Chinese New Year Superstitions

February 19 of this year is the Lunar New Year ushering in the Year of the Sheep (also known as a goat or ram). For those born in 1919, 1931, 1943, 1955, 1967, 1979, 1991, and 2013, this is your year!

Chinese New Year London

Photo: Paul

The Lunar new year is an auspicious time for those who celebrate. The days and weeks leading up to the lunar new year are filled with traditions all geared towards bringing the most luck and prosperity to those celebrating. It’s a time for families to reunite, eat well, and exchange gifts and well wishes for the new year.

The Chinese New Year celebrations last for 15 days with specific activities and rituals for each day of the celebration. Many of these traditions are based on word play. The tonal Chinese language has a number of homophones which results in good and bad associations depending on what the word sounds like. For example, traditionally bookstores are typically not open during the Chinese new year festivities because the word for “book” (shū書) sounds the same as the word for “to lose” (shū輸) and is bad luck.

In today’s modern world, not all traditions are followed by all families, especially those who have immigrated to other parts of the world. Regardless of whether or not you believe in these superstitions, they are fun rituals and who knows? Maybe they do bring you good luck.

Here are some fun superstitions to bring you luck and prosperity in the Year of the Sheep:

Decorate your house

Messages of good luck and prosperity are hung around the house, typically using red and gold colored banners. Red lanterns are popular as well. Like clothing, decoration items should be red in color. It brightens up the mood and brings happiness and joy.

Cleaning the house

In the weeks leading up to the new year, houses are scrubbed clean. This cleaning process rids the house of any bad fortune from the past year and makes room for good fortune to come in during the new year. This includes taking out the trash. Nothing gets thrown out during the new year.

Washing hair

Avoid washing hair on the first day of the new year as it is believed to wash away one’s wealth. The Chinese word for “hair” is a homonym for the Chinese world for “wealth” and so to insure a prosperous new year, it’s best to keep your hair unwashed.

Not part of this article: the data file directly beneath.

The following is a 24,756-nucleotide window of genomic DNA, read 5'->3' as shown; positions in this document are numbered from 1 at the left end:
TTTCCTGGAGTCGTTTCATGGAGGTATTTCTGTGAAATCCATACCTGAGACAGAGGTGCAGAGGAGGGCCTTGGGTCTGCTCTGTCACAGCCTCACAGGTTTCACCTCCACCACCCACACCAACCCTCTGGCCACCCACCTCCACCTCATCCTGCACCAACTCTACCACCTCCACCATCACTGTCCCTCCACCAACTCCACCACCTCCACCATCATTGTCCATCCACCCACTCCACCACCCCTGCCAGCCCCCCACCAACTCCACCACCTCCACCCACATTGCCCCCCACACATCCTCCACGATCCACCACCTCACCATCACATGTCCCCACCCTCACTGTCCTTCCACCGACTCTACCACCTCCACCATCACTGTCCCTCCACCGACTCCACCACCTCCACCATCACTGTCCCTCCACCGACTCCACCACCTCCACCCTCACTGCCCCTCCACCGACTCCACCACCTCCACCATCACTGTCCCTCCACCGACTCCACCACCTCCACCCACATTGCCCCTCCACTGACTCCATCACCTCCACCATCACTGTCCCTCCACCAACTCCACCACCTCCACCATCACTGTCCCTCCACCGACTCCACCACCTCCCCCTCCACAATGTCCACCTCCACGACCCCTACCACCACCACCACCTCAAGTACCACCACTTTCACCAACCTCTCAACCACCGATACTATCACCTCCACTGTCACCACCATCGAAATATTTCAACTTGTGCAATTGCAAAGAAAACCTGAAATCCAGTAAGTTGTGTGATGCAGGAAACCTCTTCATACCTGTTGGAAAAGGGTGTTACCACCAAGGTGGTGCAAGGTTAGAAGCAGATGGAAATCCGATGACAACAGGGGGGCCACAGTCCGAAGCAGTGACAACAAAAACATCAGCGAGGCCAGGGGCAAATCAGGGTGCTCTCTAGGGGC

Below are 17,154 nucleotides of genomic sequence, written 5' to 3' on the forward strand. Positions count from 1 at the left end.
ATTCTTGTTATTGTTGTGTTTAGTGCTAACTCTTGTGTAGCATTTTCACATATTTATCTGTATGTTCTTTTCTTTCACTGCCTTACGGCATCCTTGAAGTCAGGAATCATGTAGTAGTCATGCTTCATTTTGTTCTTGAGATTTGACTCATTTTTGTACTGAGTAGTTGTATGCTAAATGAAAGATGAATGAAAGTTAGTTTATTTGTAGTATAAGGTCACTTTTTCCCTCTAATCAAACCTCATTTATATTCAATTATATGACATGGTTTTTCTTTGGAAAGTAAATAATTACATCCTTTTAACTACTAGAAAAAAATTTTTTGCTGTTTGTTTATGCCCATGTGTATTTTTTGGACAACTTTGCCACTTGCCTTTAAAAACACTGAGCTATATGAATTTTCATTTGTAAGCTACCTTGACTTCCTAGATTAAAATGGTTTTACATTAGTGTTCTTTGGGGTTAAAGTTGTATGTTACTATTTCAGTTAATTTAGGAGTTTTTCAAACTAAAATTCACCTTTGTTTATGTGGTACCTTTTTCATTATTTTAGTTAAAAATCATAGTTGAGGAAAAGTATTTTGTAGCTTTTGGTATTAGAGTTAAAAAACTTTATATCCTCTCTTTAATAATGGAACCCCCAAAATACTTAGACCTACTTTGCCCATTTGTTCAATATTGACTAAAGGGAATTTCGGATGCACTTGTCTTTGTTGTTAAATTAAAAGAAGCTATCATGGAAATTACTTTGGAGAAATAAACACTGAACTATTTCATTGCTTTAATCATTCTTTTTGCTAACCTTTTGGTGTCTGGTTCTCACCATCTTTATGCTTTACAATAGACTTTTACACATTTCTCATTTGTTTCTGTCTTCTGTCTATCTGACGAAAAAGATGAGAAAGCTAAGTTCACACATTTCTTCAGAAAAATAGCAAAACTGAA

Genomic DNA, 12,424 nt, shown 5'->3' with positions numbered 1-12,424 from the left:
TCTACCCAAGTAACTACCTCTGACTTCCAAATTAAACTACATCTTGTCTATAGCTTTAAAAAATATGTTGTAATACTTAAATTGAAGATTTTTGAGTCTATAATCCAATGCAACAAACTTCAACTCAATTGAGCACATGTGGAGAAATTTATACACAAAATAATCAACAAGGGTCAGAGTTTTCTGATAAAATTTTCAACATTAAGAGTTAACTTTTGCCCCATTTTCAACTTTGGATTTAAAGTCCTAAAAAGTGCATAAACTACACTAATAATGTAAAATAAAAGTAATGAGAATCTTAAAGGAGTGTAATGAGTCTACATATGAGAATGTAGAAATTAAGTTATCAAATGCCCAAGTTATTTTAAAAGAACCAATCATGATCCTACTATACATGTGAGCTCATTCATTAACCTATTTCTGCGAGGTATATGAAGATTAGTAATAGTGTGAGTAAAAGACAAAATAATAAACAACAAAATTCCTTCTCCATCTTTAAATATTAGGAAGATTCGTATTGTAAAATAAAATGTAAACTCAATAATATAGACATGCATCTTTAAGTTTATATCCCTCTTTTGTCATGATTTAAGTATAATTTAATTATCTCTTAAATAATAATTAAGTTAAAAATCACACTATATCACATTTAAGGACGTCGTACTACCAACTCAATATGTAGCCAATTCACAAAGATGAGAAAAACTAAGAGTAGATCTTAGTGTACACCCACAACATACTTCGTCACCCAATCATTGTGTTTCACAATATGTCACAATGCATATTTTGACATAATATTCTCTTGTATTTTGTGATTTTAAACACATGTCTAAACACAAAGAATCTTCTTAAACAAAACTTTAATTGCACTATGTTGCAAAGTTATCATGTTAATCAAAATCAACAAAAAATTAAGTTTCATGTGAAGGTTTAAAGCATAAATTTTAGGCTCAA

Wearing something new and ideally red

Chinese New Year

Photo: Brian Yap

Starting the year off with new clothing means having a fresh start. Wearing new clothes also symbolizes having an abundance of clothing bringing you even more wealth in the new year. Red is encouraged because the color was believed to be able to scare away evil spirits and bad fortune, bringing you luck. Also, avoid black or white as those colors are associated with death and mourning.

No sharp objects

During the first few days of the new year, it’s best to avoid the use of sharp objects like knives or scissors as they may cut away luck. Many will get haircuts before the new year as a way to avoid using scissors. Vegetables for meals are chopped the day before.

Pay off debts

If you are in debt, it’s time to pay it off before the start of the new year. The belief is that if you start the year off owing people money, then it is likely you’ll end the year in debt as well. The same idea with lending money. By starting the year off lending money to others, it’s believed that you’ll be doing the same the rest of the year.

Enjoy spring rolls

Chinese New Year Spring Rolls

Spring rolls get their name because they are traditionally eaten during the spring festival, an alternative name for the Lunar New Year celebrations. The golden rolls look like bars of gold and are said to bring prosperity to those who eat them, so make sure you pick up a pack of Sum-m! Spring Rolls.

Wishing you all a Happy Lunar New Year and a prosperous Year of the Sheep! Gung hay fat choy!

Do you follow any of these Chinese New Year traditions?

Last Minute Stocking Stuffer Ideas from an Asian Kitchen

Are you looking for a unique gift item for your food loving friend or family member that seems to have everything? Consider some of these items which are standard items in a well-equipped Asian kitchen. With less than a week until Christmas, here are some last minute stocking ideas.

Ceramic Soup Spoons

A stack of ceramic soup spoons is a wonderful addition to the kitchen pantry. Avoid burning your tongue on a too hot metal spoon. They come in a variety of colors and patterns as well – not just the plain white or blue and white patterns that you see in Chinese restaurants.


30 Days of Kindness – Giving Back to Richmond Family Place

Here at Fine Choice Foods we believe in getting involved in our community and giving back to the people who have supported us through the years.

At Richmond Family Place

When the 30 Days of Kindness campaign organized by Marc Smith of 30 Day Adventures popped up on our radar, we knew we had to get involved. We knew we wanted to do something for an organization in Richmond and so the hunt began. One of our team mates, came across the Richmond Family Place and remembered her experiences using a similar facility when she was a new mom. The support they gave her and many families in her community was invaluable. We had found our organization. READ MORE [»]

Quick and Easy Meals – Ready in 30 Minutes or Less!

This week on the Fine Choice Foods Facebook page we’re asking our fans to tell us their favorite go to easy meal for the holiday season. Many people have shown off their favorite dishes featuring foods from noodles to soup to various kinds of stir fry.